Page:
Wednesday, March 4, 2009

Do professors have a Tarasoff type duty to act?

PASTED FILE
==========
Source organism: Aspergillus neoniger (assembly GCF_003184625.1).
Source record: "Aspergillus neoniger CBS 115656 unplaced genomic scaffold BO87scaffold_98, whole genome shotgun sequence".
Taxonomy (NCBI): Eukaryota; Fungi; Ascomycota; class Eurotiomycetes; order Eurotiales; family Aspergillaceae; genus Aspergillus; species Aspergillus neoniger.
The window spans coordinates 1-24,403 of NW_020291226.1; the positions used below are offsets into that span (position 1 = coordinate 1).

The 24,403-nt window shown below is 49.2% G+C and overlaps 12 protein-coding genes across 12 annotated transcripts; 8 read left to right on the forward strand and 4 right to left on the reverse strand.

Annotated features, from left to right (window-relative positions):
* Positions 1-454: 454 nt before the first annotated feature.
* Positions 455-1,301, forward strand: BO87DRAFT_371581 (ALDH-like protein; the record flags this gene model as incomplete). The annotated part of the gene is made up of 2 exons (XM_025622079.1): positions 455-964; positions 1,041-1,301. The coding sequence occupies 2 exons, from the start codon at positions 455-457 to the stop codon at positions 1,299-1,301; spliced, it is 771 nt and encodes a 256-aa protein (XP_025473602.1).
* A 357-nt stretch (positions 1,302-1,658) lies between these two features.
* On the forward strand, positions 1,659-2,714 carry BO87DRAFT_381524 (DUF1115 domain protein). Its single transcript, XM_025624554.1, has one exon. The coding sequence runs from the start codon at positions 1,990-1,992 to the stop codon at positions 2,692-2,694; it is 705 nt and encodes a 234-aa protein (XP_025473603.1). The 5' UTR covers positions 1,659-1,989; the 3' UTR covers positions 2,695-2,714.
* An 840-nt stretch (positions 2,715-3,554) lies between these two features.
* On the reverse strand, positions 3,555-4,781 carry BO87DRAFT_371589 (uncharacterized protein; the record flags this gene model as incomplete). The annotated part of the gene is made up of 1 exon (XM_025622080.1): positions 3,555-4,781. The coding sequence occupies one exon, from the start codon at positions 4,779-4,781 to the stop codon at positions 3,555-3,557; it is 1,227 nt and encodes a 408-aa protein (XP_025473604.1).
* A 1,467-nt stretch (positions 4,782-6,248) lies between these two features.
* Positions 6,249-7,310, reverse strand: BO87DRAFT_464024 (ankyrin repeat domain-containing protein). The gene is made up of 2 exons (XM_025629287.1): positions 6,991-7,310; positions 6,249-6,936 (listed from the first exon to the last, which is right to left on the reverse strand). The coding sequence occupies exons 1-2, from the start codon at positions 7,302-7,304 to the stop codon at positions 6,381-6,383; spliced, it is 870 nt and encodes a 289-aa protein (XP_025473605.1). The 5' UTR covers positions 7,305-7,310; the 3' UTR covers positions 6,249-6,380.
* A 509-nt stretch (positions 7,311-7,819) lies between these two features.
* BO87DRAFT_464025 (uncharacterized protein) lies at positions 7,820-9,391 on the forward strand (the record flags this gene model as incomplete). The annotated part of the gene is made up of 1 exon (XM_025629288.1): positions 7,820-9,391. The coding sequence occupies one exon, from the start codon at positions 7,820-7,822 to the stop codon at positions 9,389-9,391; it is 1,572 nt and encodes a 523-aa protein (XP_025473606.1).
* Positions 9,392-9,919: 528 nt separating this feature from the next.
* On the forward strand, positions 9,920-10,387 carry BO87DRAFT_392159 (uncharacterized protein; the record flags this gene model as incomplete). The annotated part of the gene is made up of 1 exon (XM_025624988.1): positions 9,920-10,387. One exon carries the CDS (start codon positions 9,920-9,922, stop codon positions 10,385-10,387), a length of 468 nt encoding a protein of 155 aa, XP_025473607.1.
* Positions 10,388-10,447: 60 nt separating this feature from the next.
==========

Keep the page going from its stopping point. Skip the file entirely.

Prof. Jonathan Turley reports today on an incident that reminded me of our discussion of the duty created by Tarasoff v. Regents of the Univ of California. Remember that in that case the Court recognizes a duty to warn an unsuspecting possible victim of a patient who has expressed some level of desire to commit violence. Part of the question not answered by the Court's analysis is when does the duty start. Professor Turley's report today tells the story of a University Professor who called the police in response to a student's report on the right to carry guns. Here is a portion of the story: "Professor Paula Anderson has a curious approach to controversial topics. Some of us encourage students to taken controversial positions to generate passionate class debate. Professor Anderson, according to critics, calls the police. She is accused of calling police on her student John Wahlberg at the Central Connecticut States University after he and two fellow students argued in favor of allowing students and teachers to carry weapons on campus, citing the tragedy at Virginia Tech. Other faculty members have defended her and suggested that there is more to this story. The students were asked to discuss a “relevant issue in the media,” and the students argued that the death [toll] would have been lower had teachers and students been allowed to carry weapons. After his presentation in October, Wahlberg, 23, was pulled into the police station where officers demanded to know where he kept his weapons. They are all lawfully registered and locked in a safe. Anderson is quoted in claiming that it was a matter of safety that led to her dropping a dime on her own student:“It is also my responsibility as a teacher to protect the well-being of our students, and the campus community at all times."” Professor Turley's comment is available here. For the full story, click here.

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